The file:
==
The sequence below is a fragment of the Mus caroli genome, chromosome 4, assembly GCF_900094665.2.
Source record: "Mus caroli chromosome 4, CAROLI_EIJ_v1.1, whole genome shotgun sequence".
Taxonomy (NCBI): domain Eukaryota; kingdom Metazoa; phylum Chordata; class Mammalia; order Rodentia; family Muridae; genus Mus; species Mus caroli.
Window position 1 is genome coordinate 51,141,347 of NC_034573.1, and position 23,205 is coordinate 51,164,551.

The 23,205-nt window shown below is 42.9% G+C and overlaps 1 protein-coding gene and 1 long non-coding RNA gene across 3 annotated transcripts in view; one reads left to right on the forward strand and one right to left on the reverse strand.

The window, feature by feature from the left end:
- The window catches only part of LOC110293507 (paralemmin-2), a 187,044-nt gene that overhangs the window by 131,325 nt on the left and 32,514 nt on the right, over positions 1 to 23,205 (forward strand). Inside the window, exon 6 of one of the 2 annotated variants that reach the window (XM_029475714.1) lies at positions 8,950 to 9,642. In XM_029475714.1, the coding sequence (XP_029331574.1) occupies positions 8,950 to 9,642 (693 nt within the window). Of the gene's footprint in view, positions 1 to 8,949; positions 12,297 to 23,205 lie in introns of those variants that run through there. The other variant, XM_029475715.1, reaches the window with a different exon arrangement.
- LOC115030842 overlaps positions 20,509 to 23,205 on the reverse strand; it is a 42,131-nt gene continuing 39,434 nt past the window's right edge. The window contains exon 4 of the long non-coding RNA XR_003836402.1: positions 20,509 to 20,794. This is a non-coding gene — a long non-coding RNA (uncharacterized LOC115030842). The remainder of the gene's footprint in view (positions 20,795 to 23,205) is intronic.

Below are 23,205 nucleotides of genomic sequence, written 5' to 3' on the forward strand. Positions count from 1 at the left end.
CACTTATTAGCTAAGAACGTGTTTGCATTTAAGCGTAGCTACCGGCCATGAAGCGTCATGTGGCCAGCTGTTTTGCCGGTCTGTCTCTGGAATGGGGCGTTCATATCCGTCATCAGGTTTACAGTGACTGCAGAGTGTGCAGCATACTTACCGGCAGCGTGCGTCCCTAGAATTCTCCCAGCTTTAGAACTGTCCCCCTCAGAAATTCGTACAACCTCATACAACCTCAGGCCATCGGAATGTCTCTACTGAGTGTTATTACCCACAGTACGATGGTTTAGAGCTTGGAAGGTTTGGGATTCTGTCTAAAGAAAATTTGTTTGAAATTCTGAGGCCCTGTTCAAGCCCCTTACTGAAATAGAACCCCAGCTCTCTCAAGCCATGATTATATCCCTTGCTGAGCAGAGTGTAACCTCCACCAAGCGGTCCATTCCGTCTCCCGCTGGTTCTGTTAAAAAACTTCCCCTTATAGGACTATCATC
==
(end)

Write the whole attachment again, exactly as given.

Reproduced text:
The sequence below is a fragment of the Mus caroli genome, chromosome 4, assembly GCF_900094665.2.
Source record: "Mus caroli chromosome 4, CAROLI_EIJ_v1.1, whole genome shotgun sequence".
Taxonomy (NCBI): domain Eukaryota; kingdom Metazoa; phylum Chordata; class Mammalia; order Rodentia; family Muridae; genus Mus; species Mus caroli.
Window position 1 is genome coordinate 51,141,347 of NC_034573.1, and position 23,205 is coordinate 51,164,551.

The 23,205-nt window shown below is 42.9% G+C and overlaps 1 protein-coding gene and 1 long non-coding RNA gene across 3 annotated transcripts in view; one reads left to right on the forward strand and one right to left on the reverse strand.

The window, feature by feature from the left end:
- The window catches only part of LOC110293507 (paralemmin-2), a 187,044-nt gene that overhangs the window by 131,325 nt on the left and 32,514 nt on the right, over positions 1 to 23,205 (forward strand). Inside the window, exon 6 of one of the 2 annotated variants that reach the window (XM_029475714.1) lies at positions 8,950 to 9,642. In XM_029475714.1, the coding sequence (XP_029331574.1) occupies positions 8,950 to 9,642 (693 nt within the window). Of the gene's footprint in view, positions 1 to 8,949; positions 12,297 to 23,205 lie in introns of those variants that run through there. The other variant, XM_029475715.1, reaches the window with a different exon arrangement.
- LOC115030842 overlaps positions 20,509 to 23,205 on the reverse strand; it is a 42,131-nt gene continuing 39,434 nt past the window's right edge. The window contains exon 4 of the long non-coding RNA XR_003836402.1: positions 20,509 to 20,794. This is a non-coding gene — a long non-coding RNA (uncharacterized LOC115030842). The remainder of the gene's footprint in view (positions 20,795 to 23,205) is intronic.

Below are 23,205 nucleotides of genomic sequence, written 5' to 3' on the forward strand. Positions count from 1 at the left end.
CACTTATTAGCTAAGAACGTGTTTGCATTTAAGCGTAGCTACCGGCCATGAAGCGTCATGTGGCCAGCTGTTTTGCCGGTCTGTCTCTGGAATGGGGCGTTCATATCCGTCATCAGGTTTACAGTGACTGCAGAGTGTGCAGCATACTTACCGGCAGCGTGCGTCCCTAGAATTCTCCCAGCTTTAGAACTGTCCCCCTCAGAAATTCGTACAACCTCATACAACCTCAGGCCATCGGAATGTCTCTACTGAGTGTTATTACCCACAGTACGATGGTTTAGAGCTTGGAAGGTTTGGGATTCTGTCTAAAGAAAATTTGTTTGAAATTCTGAGGCCCTGTTCAAGCCCCTTACTGAAATAGAACCCCAGCTCTCTCAAGCCATGATTATATCCCTTGCTGAGCAGAGTGTAACCTCCACCAAGCGGTCCATTCCGTCTCCCGCTGGTTCTGTTAAAAAACTTCCCCTTATAGGACTATCATC